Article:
The Intifada never ended officially. However, the relative success of the Sharm el-Sheikh Summit, the truce agreed on by President Mahmoud Abbas and the Palestinian militant organizations, and the relatively low levels of violence during 2005, were considered by many to mark its effective end, commonly attributed to the change in Palestinian government following the death of Yasser Arafat and the Israeli unilateral withdrawal from the Gaza Strip.

The death toll both military and civilians of the entire conflict in 2000-2006 is estimated to be 3,651 Palestinians and 1007 Israelis although this number is criticized by some sources for not differentiating between combatants and civilians. During the conflict from September 2000 to January 2004, 36.2% of Palestinians killed were non-combatants caught in crossfire.

Prior events

By signing the Oslo Accords, the Palestine Liberation Organization committed to curbing violence in exchange for phased withdrawal of Israeli forces from parts of the Gaza Strip and the West Bank, and Palestinian self-government within those areas through the creation of the Palestinian National Authority. However, both sides ended up deeply disappointed in the results of the Oslo Accords.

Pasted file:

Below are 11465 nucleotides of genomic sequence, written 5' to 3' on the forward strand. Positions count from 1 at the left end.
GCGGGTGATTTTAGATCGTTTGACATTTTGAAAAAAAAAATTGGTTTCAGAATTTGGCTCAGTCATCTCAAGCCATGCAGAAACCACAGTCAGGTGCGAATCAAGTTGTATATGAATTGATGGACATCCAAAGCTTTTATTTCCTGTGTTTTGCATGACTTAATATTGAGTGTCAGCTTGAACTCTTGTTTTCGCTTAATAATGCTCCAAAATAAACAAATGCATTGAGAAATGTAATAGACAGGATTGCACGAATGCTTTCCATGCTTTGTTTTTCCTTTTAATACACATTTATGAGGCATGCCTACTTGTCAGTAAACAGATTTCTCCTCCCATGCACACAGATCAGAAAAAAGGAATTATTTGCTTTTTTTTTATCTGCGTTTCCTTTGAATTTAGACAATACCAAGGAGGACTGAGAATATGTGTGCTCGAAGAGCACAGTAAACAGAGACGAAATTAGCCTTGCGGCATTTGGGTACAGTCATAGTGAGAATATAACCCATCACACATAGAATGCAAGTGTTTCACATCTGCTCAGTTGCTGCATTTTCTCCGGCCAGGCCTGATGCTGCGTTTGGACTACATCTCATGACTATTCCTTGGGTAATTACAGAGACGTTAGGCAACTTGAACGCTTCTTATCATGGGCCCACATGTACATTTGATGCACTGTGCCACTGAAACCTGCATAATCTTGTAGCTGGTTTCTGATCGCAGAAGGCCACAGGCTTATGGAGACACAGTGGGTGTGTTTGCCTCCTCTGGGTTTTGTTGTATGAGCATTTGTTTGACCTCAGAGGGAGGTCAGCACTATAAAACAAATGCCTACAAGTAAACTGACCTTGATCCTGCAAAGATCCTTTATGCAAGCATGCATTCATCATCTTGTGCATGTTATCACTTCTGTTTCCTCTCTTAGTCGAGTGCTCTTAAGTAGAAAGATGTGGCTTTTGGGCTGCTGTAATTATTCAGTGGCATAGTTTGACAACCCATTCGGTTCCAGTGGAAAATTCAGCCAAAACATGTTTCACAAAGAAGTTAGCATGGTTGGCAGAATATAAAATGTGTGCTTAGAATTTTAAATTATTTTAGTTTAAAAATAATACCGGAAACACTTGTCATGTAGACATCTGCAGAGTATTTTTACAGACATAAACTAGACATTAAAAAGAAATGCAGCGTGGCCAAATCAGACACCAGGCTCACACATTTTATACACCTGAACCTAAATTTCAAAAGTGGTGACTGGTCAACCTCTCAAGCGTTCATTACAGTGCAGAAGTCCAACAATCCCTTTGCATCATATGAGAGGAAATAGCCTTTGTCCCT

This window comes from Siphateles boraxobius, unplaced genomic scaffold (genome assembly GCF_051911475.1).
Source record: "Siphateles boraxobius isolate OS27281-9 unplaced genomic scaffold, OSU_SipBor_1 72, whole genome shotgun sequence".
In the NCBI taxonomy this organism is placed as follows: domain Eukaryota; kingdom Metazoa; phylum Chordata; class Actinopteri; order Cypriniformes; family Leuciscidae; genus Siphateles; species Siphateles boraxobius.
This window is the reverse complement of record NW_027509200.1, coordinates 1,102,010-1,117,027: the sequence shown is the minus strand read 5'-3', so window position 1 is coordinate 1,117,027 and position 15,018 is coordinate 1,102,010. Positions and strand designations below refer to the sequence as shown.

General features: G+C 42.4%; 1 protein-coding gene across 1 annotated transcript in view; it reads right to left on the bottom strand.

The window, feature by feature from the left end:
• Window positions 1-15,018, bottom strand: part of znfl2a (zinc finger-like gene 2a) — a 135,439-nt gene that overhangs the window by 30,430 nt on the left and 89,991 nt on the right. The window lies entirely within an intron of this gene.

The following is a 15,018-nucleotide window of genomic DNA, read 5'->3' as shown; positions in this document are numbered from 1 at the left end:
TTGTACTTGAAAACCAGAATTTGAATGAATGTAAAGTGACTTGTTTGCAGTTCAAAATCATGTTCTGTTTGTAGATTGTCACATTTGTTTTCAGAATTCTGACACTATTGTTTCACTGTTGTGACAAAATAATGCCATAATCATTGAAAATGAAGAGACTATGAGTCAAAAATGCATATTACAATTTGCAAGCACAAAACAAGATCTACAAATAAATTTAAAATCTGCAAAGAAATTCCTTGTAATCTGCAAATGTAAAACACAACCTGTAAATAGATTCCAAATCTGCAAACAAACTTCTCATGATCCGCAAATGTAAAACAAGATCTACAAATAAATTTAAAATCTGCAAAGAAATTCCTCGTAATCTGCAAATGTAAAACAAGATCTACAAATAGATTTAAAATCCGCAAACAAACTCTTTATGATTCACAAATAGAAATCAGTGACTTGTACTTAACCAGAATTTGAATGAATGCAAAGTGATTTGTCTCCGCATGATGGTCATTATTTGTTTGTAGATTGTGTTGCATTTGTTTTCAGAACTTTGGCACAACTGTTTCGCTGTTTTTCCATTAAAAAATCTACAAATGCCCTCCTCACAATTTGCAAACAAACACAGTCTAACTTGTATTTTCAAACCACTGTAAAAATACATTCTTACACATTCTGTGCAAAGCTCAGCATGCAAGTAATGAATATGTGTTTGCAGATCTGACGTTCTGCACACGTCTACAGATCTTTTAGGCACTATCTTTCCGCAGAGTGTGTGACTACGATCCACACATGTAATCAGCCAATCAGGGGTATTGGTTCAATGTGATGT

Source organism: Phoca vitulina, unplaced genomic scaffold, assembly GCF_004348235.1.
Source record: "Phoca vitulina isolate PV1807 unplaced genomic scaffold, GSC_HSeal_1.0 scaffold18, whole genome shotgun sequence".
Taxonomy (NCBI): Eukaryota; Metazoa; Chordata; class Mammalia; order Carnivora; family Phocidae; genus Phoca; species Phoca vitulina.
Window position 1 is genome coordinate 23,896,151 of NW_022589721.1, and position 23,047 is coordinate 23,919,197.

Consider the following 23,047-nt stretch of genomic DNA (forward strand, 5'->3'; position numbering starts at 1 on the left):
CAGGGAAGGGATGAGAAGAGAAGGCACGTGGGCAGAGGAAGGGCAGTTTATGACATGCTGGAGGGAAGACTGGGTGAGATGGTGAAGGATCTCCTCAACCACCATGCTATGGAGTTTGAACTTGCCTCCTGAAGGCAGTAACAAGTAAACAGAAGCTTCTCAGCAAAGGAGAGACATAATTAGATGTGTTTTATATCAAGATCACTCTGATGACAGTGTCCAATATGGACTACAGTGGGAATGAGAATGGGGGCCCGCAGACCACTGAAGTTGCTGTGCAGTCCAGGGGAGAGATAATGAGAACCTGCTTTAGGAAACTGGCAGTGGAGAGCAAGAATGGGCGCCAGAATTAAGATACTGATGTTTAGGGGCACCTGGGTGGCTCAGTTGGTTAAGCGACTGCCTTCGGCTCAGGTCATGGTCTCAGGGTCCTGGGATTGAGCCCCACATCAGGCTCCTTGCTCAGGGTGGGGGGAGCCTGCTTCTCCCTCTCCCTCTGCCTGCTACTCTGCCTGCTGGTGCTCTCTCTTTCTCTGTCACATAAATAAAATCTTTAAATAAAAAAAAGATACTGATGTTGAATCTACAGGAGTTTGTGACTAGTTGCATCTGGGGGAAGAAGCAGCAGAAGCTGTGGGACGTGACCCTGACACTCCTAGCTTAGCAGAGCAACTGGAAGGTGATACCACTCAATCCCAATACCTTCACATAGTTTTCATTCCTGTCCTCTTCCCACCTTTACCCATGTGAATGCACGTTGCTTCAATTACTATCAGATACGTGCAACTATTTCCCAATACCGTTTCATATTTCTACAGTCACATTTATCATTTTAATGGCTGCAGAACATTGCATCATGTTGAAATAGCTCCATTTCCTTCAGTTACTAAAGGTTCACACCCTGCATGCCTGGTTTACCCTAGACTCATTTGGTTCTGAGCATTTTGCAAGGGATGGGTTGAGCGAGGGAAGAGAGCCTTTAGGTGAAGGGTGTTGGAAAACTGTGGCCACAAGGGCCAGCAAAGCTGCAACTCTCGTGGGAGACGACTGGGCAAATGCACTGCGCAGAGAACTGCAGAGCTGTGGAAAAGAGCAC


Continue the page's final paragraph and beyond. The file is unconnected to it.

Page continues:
In the immediate five years following the Oslo signing, 405 Palestinians were killed. In addition, due to forced enclose of Palestinian areas by Israeli security fences, many Palestinians lost their jobs in Israeli cities, causing the unemployment rate to spike by 50% and cause the standard of living to drop by 30%

In 1995, Shimon Peres took the place of Yitzhak Rabin, assassinated by Yigal Amir, a Jewish extremist opposed to the Oslo peace agreement. In the 1996 elections, Israelis elected the Likud candidate, Benjamin Netanyahu, who promised to restore safety for Israelis by conditioning every step in the peace process on Israel's assessment of the Palestinian Authority's fulfillment of its obligations in curbing violence as outlined in the Oslo agreement. Netanyahu continued the policy of construction within and expansion of existing Israeli settlements, in the West Bank and the Gaza Strip. Though construction within the settlements was not explicitly prohibited in the Oslo agreement, many Palestinians believed that the continuing construction was contrary to the spirit of the Oslo agreement.

Sharon visits Al-Haram Al-Sharif mosque